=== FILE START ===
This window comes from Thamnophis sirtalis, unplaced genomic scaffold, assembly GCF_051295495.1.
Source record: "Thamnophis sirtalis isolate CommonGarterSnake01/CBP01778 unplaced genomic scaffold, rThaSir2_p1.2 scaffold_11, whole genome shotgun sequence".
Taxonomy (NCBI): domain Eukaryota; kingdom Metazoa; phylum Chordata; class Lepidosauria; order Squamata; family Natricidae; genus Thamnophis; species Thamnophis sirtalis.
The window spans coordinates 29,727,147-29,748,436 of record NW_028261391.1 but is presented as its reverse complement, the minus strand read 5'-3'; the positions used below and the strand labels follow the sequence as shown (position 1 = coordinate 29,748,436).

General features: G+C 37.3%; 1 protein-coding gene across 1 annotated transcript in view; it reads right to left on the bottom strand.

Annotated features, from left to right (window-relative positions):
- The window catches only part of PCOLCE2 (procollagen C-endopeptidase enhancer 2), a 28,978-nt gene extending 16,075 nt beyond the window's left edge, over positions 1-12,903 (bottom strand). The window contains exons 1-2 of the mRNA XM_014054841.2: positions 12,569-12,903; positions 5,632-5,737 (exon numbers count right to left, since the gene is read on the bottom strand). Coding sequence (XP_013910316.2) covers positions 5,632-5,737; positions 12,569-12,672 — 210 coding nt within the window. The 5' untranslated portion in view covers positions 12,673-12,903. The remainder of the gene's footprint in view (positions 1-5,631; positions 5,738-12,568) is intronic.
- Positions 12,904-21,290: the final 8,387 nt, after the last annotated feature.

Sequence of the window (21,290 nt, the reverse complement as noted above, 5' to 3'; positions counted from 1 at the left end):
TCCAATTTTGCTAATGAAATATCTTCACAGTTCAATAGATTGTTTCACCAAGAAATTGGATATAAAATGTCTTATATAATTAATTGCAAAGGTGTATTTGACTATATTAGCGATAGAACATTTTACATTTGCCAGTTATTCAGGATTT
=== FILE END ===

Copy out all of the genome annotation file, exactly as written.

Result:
This window comes from Thamnophis sirtalis, unplaced genomic scaffold, assembly GCF_051295495.1.
Source record: "Thamnophis sirtalis isolate CommonGarterSnake01/CBP01778 unplaced genomic scaffold, rThaSir2_p1.2 scaffold_11, whole genome shotgun sequence".
Taxonomy (NCBI): domain Eukaryota; kingdom Metazoa; phylum Chordata; class Lepidosauria; order Squamata; family Natricidae; genus Thamnophis; species Thamnophis sirtalis.
The window spans coordinates 29,727,147-29,748,436 of record NW_028261391.1 but is presented as its reverse complement, the minus strand read 5'-3'; the positions used below and the strand labels follow the sequence as shown (position 1 = coordinate 29,748,436).

General features: G+C 37.3%; 1 protein-coding gene across 1 annotated transcript in view; it reads right to left on the bottom strand.

Annotated features, from left to right (window-relative positions):
- The window catches only part of PCOLCE2 (procollagen C-endopeptidase enhancer 2), a 28,978-nt gene extending 16,075 nt beyond the window's left edge, over positions 1-12,903 (bottom strand). The window contains exons 1-2 of the mRNA XM_014054841.2: positions 12,569-12,903; positions 5,632-5,737 (exon numbers count right to left, since the gene is read on the bottom strand). Coding sequence (XP_013910316.2) covers positions 5,632-5,737; positions 12,569-12,672 — 210 coding nt within the window. The 5' untranslated portion in view covers positions 12,673-12,903. The remainder of the gene's footprint in view (positions 1-5,631; positions 5,738-12,568) is intronic.
- Positions 12,904-21,290: the final 8,387 nt, after the last annotated feature.

Sequence of the window (21,290 nt, the reverse complement as noted above, 5' to 3'; positions counted from 1 at the left end):
TCCAATTTTGCTAATGAAATATCTTCACAGTTCAATAGATTGTTTCACCAAGAAATTGGATATAAAATGTCTTATATAATTAATTGCAAAGGTGTATTTGACTATATTAGCGATAGAACATTTTACATTTGCCAGTTATTCAGGATTT